Volume 74, Number 42 | February 23 - March 01, 2005

Theater

SHYLOCK
Written and performed by Gareth Armstrong
Directed by Frank Barrie
The Perry Street Theatre
31 Perry Street
Wed.-Sat. 8 p.m.; Sat. & Sun. 3 p.m.
212-868-4444;$20-55
Through March 13

Gareth Armstrong has played Shylock but is now playing Tubal, Shakespeare’s only other Jewish character, who Charles Macklin, pictured above right in an 18-th century image, played for 40 years.

Playing Shylock’s Jewish apologist

Royal Shakespeare company’s Gareth Armstrong discusses his one-man portrayal of Tubal

By Jerry Tallmer

The soups of the day, said the waiter, were chicken rice, potato leek and matzoh ball. Gareth Armstrong opted for the matzoh ball, I kid you not.

“Sounds appropriate for a Welshman playing a Jew,” he said.

No, not Shylock. At this point in his career, he is leaving that role to the distinguished actors who have done it through the centuries: Charles Macklin, Edmund Kean, Henry Irving, Rudolph Schildkraut, Laurence Olivier, George C. Scott, Boris Tumarin, Dustin Hoffman, Al Pacino, to name the most famous.

Armstrong’s one-man show at the Perry Street Theatre is indeed called “Shylock,” and is all about Shylock and Shakespeare and anti-Semitism and history and the theater and related matters, but right at the top he informs the audience: “I’m [Shylock’s] friend. His best friend. Actually I’m his only friend… My name is Tubal. I play Tubal… T-U-B-A-L! Okay, it’s not a very big part. In fact it’s only one scene… Eight lines… [But] Tubal is crucial. To the scene. To Shylock. To the play.”

Tubal—“the only other Jewish man in the whole of Shakespeare!”

It is Tubal who lends Shylock the 3,000 ducats to lend Antonio; who journeys 200 miles each way from Venice to Genoa and back to bring the bad news about Shylock’s runaway daughter Jessica, who traded her father’s cherished engagement ring for a monkey, as well as the good news about the shipwreck misfortunes of the detested Antonio whose pound of flesh Shylock holds in bond.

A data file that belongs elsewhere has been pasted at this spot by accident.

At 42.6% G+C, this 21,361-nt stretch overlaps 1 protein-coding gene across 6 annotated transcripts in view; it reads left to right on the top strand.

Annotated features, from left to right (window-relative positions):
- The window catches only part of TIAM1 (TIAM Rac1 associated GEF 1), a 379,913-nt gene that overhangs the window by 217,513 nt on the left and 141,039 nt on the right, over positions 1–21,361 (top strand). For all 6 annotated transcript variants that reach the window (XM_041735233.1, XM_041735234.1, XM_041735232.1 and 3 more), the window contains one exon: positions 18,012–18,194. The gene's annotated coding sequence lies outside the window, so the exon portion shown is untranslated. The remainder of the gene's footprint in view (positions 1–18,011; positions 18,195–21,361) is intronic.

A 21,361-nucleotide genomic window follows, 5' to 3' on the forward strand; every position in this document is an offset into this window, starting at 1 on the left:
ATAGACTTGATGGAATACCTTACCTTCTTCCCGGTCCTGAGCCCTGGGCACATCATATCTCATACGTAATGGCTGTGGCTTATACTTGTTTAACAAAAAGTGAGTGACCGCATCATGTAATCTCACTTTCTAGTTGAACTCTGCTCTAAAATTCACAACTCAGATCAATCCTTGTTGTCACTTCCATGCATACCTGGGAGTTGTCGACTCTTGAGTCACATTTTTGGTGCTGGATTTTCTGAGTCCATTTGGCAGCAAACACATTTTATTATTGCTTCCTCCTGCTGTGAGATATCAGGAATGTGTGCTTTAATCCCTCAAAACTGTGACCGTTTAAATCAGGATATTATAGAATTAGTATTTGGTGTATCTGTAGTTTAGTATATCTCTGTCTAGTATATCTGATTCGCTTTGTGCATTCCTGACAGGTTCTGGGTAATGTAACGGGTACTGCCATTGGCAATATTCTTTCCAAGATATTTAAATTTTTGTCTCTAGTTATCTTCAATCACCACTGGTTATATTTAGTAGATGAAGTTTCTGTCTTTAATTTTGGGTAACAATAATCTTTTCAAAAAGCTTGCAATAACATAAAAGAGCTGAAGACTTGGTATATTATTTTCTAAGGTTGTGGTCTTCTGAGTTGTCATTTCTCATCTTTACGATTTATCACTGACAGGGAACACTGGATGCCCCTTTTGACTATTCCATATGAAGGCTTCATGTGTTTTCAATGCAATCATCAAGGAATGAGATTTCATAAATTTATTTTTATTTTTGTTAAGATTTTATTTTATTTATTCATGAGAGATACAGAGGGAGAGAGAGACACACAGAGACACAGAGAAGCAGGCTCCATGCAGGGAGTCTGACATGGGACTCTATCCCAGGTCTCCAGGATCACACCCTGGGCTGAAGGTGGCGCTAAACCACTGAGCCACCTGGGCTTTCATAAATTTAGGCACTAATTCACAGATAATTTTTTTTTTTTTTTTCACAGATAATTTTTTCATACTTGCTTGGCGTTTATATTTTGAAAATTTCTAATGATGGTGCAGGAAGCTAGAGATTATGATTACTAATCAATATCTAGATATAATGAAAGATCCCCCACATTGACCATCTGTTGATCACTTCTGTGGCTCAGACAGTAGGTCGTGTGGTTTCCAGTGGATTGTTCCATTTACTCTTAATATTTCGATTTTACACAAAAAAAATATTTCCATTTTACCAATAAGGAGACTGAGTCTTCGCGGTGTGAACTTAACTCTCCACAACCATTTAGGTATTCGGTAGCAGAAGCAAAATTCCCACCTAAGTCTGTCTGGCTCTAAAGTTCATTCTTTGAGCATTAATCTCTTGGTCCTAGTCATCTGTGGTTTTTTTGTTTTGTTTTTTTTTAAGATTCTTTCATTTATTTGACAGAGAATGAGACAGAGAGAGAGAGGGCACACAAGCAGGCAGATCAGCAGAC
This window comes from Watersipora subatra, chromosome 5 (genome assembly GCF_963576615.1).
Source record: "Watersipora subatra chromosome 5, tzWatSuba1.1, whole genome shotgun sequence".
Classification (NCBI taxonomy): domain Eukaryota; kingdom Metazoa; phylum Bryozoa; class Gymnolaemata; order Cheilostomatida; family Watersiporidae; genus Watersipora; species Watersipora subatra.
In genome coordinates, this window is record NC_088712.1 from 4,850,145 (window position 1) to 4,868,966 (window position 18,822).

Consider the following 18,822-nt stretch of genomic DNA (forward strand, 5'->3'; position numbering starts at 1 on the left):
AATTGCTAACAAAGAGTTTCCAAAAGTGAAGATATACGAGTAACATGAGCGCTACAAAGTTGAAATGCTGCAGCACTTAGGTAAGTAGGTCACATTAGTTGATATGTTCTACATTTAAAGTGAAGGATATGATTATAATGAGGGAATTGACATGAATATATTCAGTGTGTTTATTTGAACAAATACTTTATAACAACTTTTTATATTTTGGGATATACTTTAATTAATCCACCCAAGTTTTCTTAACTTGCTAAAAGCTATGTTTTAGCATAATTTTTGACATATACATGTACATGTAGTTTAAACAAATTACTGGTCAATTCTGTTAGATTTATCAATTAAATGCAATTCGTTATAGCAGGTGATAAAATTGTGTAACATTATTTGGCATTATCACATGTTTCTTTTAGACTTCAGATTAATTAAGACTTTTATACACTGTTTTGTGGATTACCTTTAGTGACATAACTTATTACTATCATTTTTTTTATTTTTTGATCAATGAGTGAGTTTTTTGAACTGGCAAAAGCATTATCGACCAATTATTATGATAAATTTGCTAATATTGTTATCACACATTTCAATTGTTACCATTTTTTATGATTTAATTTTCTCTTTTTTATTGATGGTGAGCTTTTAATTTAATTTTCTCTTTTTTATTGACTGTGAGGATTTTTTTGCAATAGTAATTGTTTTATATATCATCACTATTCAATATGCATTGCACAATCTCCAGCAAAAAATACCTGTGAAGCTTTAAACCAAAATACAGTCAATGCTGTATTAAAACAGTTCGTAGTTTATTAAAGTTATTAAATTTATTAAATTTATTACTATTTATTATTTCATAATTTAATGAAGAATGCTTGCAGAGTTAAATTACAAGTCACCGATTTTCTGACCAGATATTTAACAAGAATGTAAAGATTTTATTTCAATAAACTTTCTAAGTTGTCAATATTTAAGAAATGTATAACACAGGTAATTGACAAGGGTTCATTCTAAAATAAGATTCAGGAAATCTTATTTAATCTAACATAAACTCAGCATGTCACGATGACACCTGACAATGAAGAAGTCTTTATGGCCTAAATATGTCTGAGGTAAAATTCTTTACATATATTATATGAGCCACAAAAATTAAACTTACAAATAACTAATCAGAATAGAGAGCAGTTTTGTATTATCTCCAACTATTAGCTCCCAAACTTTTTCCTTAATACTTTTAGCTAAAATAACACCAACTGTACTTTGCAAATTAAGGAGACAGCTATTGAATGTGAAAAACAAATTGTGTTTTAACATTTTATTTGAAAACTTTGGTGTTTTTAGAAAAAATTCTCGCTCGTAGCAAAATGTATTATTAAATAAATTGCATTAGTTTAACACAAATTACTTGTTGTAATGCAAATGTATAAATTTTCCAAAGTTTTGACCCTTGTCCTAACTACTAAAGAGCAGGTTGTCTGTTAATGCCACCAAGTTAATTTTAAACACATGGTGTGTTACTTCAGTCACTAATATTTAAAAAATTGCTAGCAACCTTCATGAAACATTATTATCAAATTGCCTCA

Actually, writer/performer Armstrong gets some of Shylock’s greatest speeches into the piece, at second-hand, so to speak, along with highlights of some hors de Holocaust atrocities like a mass slaying of the Jews of York, England, in 1190 A.D. and the 1946 post-war massacre of 40 Polish Jews by Polish Christian believers of an ancient chestnut, the Blood Libel—that Jews make matzoh (matzoh!) from the blood of slaughtered Christian babies.

Only the night before the cup of matzoh ball soup Armstrong shared with me, he had been up at the 92nd Street Y, participating in a panel discussion of “The Merchant of Venice” with actor F. Murray Abraham, who is about to tackle the role of Shylock, and James Shapiro, author of “Shakespeare and the Jews.”

During the give and take at the Y, a man—a lawyer in his 40s—stood up to say that “The Merchant of Venice” should never be played because it incited hatred.

“He said that Shylock is more sinned against than sinning, and that all the other guys in the play are villains. It was as if he was arguing with Shakespeare,” said Armstrong. “I told him he’d answered his own question.”